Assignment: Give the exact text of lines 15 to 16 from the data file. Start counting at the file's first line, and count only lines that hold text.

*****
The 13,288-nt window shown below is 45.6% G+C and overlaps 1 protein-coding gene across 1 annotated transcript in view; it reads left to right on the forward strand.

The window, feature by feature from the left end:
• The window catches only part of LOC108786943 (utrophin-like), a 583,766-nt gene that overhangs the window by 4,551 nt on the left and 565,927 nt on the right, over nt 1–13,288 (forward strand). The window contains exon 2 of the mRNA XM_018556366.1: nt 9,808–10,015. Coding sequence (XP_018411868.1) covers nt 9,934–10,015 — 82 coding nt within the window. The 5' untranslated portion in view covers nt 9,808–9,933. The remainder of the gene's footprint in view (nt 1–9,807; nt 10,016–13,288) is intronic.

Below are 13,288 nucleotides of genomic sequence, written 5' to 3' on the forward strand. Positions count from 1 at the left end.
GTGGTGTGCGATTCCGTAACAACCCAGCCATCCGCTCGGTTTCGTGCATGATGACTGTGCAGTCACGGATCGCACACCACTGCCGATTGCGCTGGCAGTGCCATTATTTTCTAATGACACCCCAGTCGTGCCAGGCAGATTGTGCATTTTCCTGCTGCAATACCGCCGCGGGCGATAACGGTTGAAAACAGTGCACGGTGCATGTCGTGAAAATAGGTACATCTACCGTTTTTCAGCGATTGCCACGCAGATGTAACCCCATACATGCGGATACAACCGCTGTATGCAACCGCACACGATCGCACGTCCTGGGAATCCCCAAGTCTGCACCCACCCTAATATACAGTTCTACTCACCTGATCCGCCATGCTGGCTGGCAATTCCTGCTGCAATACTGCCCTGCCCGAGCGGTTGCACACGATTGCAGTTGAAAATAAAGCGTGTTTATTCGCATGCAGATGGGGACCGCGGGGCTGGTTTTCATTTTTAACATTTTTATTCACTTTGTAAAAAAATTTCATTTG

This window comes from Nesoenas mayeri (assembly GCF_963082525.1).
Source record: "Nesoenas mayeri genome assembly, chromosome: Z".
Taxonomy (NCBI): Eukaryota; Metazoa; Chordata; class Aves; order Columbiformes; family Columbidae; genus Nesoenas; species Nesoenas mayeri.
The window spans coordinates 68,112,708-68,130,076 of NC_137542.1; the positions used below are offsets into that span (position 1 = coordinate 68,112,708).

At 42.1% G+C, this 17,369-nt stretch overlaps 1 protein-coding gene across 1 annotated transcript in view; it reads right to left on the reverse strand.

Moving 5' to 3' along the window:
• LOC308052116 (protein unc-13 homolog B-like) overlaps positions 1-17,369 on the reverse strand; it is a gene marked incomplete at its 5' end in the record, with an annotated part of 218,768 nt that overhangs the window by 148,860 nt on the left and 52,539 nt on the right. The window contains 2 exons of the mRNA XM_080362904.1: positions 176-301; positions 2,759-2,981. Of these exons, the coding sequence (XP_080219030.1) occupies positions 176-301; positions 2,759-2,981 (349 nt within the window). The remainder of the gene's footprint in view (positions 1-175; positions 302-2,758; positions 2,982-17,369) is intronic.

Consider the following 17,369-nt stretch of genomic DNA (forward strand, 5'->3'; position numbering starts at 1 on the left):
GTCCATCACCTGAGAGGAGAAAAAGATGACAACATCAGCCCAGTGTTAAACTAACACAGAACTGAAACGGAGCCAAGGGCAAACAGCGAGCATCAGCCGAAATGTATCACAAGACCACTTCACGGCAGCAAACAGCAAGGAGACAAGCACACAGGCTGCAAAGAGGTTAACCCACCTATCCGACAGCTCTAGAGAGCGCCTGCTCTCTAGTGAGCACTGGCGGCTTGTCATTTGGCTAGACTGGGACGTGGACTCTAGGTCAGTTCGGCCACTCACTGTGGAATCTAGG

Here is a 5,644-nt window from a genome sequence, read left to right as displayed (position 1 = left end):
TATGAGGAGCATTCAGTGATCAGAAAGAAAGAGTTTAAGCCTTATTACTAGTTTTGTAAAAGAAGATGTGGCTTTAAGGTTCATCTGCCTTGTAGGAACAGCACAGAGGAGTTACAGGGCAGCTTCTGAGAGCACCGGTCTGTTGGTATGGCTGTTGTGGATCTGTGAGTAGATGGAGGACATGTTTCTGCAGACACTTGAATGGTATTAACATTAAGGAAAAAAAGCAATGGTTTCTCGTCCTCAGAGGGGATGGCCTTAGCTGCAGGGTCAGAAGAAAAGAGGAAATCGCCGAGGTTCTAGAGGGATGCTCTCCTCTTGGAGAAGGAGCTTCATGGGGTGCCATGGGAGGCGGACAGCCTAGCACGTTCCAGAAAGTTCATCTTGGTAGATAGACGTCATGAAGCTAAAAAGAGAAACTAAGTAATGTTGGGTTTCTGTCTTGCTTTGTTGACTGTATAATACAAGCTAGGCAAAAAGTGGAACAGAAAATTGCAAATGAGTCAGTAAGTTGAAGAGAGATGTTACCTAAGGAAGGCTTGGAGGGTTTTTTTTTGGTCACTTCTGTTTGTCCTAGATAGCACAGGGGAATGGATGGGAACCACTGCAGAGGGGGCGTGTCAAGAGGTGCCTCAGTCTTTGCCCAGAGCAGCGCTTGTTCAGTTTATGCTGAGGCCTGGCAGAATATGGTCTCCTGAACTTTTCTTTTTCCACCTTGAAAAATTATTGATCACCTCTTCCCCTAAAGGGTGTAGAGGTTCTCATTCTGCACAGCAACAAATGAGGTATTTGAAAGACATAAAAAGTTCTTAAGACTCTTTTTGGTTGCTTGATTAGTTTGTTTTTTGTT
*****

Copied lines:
Here is a 5,644-nt window from a genome sequence, read left to right as displayed (position 1 = left end):
TATGAGGAGCATTCAGTGATCAGAAAGAAAGAGTTTAAGCCTTATTACTAGTTTTGTAAAAGAAGATGTGGCTTTAAGGTTCATCTGCCTTGTAGGAACAGCACAGAGGAGTTACAGGGCAGCTTCTGAGAGCACCGGTCTGTTGGTATGGCTGTTGTGGATCTGTGAGTAGATGGAGGACATGTTTCTGCAGACACTTGAATGGTATTAACATTAAGGAAAAAAAGCAATGGTTTCTCGTCCTCAGAGGGGATGGCCTTAGCTGCAGGGTCAGAAGAAAAGAGGAAATCGCCGAGGTTCTAGAGGGATGCTCTCCTCTTGGAGAAGGAGCTTCATGGGGTGCCATGGGAGGCGGACAGCCTAGCACGTTCCAGAAAGTTCATCTTGGTAGATAGACGTCATGAAGCTAAAAAGAGAAACTAAGTAATGTTGGGTTTCTGTCTTGCTTTGTTGACTGTATAATACAAGCTAGGCAAAAAGTGGAACAGAAAATTGCAAATGAGTCAGTAAGTTGAAGAGAGATGTTACCTAAGGAAGGCTTGGAGGGTTTTTTTTTGGTCACTTCTGTTTGTCCTAGATAGCACAGGGGAATGGATGGGAACCACTGCAGAGGGGGCGTGTCAAGAGGTGCCTCAGTCTTTGCCCAGAGCAGCGCTTGTTCAGTTTATGCTGAGGCCTGGCAGAATATGGTCTCCTGAACTTTTCTTTTTCCACCTTGAAAAATTATTGATCACCTCTTCCCCTAAAGGGTGTAGAGGTTCTCATTCTGCACAGCAACAAATGAGGTATTTGAAAGACATAAAAAGTTCTTAAGACTCTTTTTGGTTGCTTGATTAGTTTGTTTTTTGTT